(d.) They jump into the shrub the grasshopper is in and leap at the same time as the grasshopper, landing on top of it and killing it.
(e.) An email with the subject "Old friend wants to reconnect," inviting them to "a lunch neither of us will ever forget."
See answer -- and more wildlife stories -- near the end of News.bytes.
"Official flips switch on solar plant near Vegas" (Associated Press in San Jose Mercury News, 5/7/12)
"The first commercial solar array approved and built on federal public land began producing electricity Monday from a sun-baked site in the Mojave Desert south of Las Vegas near the Nevada-California state line. Before flipping the switch on the Enbridge Silver State North Solar Project, U.S. Interior Secretary Ken Salazar hailed it as 'a landmark for America, a landmark for the solar industry and a landmark for how we use public lands. This is the first of these projects to connect to the grid."
RELATED: "Cabinet official praises opening of nation’s first solar field on public land near Primm" (Las Vegas Sun, 5/8/12)
"Salazar took a brief tour among the hundreds of thousands of panels that make up the Silver State North Solar project, which covers nearly 600 acres of federal land near Primm .... Public lands have long been used for power transmission lines and for oil and gas drilling but, prior to 2009, never for renewable energy projects."
"BLM Issues draft Haiwee Geothermal environmental study for public comment"(BLM, 5/4/12)
The BLM has prepared a Draft Environmental Impact Statement and draft California Desert Conservation Area plan amendment for the Haiwee Geothermal Leasing Area, analyzing proposed geothermal exploration and development on public lands managed by the BLM north of Ridgecrest, in the Rose Valley of southwestern Inyo County. Two public meetings will be scheduled. The HGLA consists of approximately 22,805 acres of BLM-administered public lands, including nearly 4,460 acres subject to three pending geothermal lease applications that would be authorized under the proposed action.
"Study says solar energy not oversubsidized" (Barstow Desert Dispatch, 5/8/12)
"A study by the University of Tennessee’s Baker Center for Public Policy says that solar energy is subsidized at about the same rate as other energy sources. The industry 'is consistent with the less-than-smooth paths that many American industries have traveled as they entered the mainstream of commerce,' the study said. It added that solar power was in a stage 'where government incentives can be most critical in helping new energy technologies become significant sources of energy production'."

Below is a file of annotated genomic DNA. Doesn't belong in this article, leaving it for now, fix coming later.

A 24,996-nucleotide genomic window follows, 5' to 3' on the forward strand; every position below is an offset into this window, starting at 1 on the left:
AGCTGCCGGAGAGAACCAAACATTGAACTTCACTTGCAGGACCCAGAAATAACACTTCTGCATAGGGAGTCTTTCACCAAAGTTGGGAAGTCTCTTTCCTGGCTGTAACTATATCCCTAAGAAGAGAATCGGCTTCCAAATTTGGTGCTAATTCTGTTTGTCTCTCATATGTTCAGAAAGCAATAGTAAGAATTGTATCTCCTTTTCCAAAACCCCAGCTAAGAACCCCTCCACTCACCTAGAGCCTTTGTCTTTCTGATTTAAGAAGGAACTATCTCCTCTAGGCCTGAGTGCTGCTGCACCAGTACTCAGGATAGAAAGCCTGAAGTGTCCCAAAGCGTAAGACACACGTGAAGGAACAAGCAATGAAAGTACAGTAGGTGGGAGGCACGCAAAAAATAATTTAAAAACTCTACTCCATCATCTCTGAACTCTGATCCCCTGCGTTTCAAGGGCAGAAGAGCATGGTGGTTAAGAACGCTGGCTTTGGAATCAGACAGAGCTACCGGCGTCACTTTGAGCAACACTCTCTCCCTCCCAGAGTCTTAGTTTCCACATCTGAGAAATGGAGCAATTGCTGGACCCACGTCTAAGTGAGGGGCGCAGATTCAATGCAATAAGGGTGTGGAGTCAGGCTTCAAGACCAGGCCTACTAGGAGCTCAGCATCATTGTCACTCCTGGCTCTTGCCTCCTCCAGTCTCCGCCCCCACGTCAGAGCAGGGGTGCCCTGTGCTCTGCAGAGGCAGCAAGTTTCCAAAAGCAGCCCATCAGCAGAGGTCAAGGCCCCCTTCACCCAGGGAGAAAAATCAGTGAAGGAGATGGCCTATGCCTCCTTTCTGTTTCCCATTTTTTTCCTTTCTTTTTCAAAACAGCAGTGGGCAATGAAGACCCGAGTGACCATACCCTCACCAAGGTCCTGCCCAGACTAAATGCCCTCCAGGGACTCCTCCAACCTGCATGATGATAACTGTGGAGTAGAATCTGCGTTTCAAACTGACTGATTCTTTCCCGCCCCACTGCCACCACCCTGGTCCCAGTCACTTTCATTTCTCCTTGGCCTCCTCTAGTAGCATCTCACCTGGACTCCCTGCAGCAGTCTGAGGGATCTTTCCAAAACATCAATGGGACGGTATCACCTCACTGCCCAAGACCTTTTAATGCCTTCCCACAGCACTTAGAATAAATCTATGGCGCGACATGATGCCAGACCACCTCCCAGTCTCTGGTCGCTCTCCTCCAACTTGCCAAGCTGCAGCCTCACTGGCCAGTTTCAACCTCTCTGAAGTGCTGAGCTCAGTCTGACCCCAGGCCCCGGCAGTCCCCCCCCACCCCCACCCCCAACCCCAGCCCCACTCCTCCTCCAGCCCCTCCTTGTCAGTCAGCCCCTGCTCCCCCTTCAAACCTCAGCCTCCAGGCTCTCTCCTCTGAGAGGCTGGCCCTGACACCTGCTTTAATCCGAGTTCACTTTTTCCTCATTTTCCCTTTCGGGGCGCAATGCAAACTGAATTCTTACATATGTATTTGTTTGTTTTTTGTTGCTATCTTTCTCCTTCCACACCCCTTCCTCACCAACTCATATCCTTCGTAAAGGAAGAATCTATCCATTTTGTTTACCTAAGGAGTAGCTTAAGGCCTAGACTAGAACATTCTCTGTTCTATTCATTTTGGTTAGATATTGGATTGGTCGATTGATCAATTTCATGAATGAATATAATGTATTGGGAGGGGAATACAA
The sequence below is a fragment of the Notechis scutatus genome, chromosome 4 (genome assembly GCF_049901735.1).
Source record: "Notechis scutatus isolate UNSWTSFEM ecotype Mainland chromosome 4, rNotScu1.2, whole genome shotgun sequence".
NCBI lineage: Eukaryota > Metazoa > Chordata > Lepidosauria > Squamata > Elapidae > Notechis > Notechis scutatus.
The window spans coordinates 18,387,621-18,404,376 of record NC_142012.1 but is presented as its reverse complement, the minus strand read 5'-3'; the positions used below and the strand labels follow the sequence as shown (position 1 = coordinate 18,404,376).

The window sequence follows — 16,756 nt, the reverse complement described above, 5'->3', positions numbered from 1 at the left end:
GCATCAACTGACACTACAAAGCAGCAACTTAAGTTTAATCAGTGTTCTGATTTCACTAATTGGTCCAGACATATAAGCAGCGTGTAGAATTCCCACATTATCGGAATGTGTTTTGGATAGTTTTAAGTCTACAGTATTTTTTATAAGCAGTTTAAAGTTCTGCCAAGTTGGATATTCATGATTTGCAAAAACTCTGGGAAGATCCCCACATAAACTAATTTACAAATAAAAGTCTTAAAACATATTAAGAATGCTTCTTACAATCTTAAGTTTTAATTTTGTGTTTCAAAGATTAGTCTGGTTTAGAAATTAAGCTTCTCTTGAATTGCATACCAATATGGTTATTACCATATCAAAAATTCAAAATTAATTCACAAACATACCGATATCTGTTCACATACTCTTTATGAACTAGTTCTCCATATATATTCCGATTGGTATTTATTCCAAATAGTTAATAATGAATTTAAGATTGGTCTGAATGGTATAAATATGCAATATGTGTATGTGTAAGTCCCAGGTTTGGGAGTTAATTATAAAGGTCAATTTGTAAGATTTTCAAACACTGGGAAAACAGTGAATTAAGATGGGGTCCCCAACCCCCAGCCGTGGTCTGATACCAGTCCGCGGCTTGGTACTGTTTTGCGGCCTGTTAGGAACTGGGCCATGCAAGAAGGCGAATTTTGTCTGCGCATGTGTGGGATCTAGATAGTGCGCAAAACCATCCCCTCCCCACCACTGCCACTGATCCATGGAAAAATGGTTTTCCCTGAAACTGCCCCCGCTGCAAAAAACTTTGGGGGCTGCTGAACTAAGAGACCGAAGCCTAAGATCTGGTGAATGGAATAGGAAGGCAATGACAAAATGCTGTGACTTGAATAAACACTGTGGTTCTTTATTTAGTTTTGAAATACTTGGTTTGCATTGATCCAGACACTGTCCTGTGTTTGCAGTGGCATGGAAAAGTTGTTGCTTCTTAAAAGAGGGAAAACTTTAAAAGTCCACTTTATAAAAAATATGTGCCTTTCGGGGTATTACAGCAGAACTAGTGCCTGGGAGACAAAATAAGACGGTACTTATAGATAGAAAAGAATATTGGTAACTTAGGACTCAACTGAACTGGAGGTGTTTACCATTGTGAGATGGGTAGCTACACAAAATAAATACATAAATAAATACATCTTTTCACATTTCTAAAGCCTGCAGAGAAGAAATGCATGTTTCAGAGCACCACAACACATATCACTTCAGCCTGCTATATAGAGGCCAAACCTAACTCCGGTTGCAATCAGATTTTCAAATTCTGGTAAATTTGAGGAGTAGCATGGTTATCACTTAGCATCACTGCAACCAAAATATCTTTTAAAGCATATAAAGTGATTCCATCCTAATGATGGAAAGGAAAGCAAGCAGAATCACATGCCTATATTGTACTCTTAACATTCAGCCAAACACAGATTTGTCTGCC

"Green energy won't be soiled" (Forbes, 5/10/12)
The BLM "has identified nearly 23 million acres of public land in six different southwestern states with solar potential" and "has selected more than 20 million acres of public land in 11 western states with wind capabilities." Environmental groups are advocating for solar projects" but many say that "brownfield sites are better .... Questions arise, however, as to just how economically feasible the idea is and just how polluted the potential sites may be. Developers are concerned that they would run into such issues as finding buried hazardous waste that increases the price of cleanup even more" or " fear ... lawsuits that may emanate from how the previous owner maintained the land...."
"Interior sets new drilling rules on public land" (Associated Press in San Jose Mercury News, 5/4/12)
"The Obama administration said Friday it will for the first time require companies drilling for oil and natural gas on public and Indian lands to publicly disclose chemicals used in hydraulic fracturing operations. The proposed 'frackin'" rules also set standards for proper construction of wells and wastewater disposal. Interior Secretary Ken Salazar said the long-awaited rules will allow continued expansion of drilling while protecting public health and safety."
"New Proposal on Fracking Gives Ground to Industry" (New York Times, 5/4/12)
The "proposed rule governing hydraulic fracturing for oil and gas on public lands ... will for the first time require disclosure of the chemicals used in the process. But in a significant concession to the oil industry, companies will have to reveal the composition of fluids only after they have completed drilling — a sharp change from the government’s original proposal, which would have required disclosure of the chemicals 30 days before a well could be started."
"New federal fracking rules look reasonable; enviros not satisfied" (Forbes, 5/4/12)